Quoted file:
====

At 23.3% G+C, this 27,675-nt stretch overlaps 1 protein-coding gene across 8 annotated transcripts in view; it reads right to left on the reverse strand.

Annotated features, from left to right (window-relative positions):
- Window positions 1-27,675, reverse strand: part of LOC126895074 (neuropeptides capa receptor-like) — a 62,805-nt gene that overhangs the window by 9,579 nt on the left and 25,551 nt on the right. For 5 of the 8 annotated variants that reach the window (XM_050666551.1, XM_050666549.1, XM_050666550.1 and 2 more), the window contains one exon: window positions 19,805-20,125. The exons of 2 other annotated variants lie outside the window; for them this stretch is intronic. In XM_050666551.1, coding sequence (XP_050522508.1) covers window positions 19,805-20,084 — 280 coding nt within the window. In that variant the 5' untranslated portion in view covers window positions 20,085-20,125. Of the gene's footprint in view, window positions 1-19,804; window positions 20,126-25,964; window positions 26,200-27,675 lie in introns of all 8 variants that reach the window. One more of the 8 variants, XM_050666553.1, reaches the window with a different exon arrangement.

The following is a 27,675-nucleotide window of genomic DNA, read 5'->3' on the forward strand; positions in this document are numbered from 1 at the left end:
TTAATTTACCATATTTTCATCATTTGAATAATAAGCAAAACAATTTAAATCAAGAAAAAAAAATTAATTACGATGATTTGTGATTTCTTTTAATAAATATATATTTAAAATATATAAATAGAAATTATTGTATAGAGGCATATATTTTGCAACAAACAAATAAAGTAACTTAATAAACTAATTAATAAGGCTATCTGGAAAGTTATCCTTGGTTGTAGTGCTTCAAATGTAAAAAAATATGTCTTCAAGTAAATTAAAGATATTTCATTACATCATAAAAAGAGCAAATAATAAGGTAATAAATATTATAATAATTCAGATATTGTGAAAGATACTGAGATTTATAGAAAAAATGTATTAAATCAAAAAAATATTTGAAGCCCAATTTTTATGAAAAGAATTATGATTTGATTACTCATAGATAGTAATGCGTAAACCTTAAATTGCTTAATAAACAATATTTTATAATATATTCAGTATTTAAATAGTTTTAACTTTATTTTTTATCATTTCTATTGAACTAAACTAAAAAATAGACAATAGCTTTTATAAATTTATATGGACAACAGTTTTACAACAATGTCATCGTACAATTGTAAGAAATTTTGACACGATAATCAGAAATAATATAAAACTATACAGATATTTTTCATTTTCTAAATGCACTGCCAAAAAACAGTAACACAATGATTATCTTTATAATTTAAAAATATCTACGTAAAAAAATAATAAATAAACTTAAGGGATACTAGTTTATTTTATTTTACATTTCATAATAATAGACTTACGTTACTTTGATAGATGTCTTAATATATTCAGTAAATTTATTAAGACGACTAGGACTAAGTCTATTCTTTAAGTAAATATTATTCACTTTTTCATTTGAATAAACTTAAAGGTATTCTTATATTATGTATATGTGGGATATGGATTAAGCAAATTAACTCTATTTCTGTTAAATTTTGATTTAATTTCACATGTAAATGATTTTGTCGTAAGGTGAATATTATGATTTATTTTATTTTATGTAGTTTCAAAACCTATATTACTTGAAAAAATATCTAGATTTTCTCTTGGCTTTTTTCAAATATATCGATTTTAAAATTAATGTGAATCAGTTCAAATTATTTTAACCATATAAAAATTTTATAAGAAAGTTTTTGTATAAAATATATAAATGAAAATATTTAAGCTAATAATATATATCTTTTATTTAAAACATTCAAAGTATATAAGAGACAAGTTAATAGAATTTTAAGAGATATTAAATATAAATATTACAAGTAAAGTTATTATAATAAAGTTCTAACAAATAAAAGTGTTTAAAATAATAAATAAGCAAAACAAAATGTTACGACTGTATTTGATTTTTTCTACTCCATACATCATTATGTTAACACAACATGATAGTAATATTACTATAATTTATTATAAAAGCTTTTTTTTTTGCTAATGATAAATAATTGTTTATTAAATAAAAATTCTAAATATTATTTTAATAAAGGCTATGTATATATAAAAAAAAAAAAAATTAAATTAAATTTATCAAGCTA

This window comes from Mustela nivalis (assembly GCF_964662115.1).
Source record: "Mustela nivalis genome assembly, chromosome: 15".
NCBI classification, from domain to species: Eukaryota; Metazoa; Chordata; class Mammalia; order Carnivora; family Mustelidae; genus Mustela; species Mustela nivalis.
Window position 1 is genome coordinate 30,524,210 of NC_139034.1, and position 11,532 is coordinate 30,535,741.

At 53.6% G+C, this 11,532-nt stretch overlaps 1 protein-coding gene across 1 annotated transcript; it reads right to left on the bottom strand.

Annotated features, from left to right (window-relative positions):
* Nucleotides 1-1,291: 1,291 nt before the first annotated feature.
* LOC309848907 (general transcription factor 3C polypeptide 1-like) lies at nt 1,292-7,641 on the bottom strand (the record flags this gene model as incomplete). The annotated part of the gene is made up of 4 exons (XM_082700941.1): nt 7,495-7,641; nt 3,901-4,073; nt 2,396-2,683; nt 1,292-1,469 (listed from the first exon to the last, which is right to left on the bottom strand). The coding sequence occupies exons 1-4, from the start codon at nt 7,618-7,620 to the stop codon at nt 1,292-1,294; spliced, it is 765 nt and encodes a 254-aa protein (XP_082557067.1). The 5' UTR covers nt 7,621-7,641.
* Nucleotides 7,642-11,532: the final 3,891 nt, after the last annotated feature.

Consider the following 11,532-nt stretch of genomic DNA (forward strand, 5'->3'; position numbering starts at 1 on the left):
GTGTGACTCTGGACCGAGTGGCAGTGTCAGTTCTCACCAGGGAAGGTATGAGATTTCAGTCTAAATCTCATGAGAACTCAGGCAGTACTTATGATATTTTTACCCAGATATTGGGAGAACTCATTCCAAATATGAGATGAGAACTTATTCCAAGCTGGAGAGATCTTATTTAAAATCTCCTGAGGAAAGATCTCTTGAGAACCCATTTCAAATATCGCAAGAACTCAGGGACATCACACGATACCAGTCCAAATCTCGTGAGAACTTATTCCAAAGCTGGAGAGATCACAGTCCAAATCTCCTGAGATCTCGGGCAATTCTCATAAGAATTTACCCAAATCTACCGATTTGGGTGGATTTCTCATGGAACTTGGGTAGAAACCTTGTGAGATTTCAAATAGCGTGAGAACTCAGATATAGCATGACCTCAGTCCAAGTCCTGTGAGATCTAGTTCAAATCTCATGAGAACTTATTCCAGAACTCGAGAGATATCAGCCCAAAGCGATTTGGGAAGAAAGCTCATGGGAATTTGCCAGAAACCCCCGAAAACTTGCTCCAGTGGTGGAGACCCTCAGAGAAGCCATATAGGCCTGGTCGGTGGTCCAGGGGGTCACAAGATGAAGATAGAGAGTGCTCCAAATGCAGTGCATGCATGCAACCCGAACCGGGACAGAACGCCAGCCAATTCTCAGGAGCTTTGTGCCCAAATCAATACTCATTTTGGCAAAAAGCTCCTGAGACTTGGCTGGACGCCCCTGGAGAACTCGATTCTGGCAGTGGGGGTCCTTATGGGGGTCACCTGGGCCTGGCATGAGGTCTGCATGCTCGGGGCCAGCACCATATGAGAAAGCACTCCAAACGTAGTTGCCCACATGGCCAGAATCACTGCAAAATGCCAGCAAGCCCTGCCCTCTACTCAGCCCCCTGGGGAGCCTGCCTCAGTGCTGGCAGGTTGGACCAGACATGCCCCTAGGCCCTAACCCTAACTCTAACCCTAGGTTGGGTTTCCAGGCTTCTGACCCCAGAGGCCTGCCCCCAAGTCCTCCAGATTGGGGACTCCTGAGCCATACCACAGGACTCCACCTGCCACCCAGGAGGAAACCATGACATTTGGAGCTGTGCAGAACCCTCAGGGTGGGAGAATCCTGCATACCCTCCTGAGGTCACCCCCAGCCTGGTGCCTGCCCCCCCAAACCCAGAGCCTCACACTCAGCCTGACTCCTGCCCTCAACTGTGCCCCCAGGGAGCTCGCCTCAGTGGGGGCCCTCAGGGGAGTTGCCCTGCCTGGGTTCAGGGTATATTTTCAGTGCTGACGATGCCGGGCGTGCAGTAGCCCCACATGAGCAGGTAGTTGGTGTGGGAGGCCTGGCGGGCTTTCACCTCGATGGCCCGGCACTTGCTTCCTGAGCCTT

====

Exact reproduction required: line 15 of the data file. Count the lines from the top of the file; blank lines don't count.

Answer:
Consider the following 11,532-nt stretch of genomic DNA (forward strand, 5'->3'; position numbering starts at 1 on the left):